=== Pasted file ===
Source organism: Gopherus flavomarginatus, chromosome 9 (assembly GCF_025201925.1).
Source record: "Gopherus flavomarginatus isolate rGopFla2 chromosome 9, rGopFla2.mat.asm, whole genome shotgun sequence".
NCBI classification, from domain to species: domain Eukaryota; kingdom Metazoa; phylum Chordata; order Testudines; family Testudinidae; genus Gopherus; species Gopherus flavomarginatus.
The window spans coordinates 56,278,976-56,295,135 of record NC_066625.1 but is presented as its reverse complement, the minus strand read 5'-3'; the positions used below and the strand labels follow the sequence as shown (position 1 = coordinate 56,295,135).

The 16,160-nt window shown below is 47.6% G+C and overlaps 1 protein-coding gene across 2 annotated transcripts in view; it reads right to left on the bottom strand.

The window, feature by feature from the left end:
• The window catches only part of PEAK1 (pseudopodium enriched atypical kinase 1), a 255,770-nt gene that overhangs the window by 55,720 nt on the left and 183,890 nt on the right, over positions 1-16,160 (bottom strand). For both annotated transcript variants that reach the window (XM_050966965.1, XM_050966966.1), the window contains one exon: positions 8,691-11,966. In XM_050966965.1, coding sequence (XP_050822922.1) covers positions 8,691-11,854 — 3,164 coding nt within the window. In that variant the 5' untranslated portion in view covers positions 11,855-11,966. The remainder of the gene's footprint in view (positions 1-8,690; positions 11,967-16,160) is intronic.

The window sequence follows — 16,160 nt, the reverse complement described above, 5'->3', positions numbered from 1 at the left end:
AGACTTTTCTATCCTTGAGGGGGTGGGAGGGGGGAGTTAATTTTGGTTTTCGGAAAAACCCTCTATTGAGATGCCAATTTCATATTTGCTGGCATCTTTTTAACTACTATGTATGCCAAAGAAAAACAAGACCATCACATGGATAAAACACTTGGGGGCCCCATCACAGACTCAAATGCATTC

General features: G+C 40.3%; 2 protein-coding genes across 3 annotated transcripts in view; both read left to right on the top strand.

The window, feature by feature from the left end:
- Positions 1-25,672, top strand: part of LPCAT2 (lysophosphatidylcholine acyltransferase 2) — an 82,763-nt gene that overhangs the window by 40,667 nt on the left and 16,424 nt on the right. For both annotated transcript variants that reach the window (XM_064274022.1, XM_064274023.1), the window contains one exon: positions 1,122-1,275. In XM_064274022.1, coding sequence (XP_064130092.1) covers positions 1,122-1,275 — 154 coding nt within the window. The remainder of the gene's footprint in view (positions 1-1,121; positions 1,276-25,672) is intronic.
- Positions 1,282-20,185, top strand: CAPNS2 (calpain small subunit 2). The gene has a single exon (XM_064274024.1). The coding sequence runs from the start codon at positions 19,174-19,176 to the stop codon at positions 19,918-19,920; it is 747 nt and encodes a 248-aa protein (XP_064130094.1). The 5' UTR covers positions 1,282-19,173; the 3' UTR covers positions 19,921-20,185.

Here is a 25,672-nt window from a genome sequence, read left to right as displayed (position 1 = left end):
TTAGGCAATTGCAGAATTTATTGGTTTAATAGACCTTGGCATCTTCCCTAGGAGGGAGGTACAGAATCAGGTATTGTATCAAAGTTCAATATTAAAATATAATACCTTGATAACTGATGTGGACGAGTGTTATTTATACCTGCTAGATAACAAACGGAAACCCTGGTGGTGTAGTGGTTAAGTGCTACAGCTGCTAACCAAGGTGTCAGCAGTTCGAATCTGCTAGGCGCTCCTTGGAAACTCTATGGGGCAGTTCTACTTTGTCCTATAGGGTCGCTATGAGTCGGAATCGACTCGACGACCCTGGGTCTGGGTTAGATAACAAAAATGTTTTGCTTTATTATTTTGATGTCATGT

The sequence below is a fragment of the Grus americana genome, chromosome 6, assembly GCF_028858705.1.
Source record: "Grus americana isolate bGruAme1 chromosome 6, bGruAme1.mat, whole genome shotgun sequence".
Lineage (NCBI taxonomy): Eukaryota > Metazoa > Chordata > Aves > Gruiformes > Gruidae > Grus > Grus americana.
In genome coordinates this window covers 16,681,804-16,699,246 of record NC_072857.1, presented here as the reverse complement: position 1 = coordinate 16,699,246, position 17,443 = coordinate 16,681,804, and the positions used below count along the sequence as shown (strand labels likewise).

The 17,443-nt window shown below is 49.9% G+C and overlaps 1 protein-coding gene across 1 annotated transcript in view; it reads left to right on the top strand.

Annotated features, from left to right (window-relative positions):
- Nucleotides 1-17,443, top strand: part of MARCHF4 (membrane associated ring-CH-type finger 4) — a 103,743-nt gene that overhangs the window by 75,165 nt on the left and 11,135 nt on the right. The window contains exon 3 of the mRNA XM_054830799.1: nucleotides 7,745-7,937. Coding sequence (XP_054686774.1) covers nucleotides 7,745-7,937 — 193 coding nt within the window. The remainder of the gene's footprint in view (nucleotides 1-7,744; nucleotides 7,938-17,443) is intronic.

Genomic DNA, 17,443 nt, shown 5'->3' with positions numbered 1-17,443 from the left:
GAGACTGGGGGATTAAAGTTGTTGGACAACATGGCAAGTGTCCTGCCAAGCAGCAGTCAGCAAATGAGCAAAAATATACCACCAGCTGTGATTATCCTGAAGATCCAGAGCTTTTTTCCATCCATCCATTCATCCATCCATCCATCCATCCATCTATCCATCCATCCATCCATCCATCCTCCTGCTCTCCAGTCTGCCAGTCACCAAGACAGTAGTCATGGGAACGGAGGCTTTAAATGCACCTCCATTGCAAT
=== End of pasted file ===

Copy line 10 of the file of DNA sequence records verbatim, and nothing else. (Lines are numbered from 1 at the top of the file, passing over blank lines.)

General features: G+C 40.3%; 2 protein-coding genes across 3 annotated transcripts in view; both read left to right on the top strand.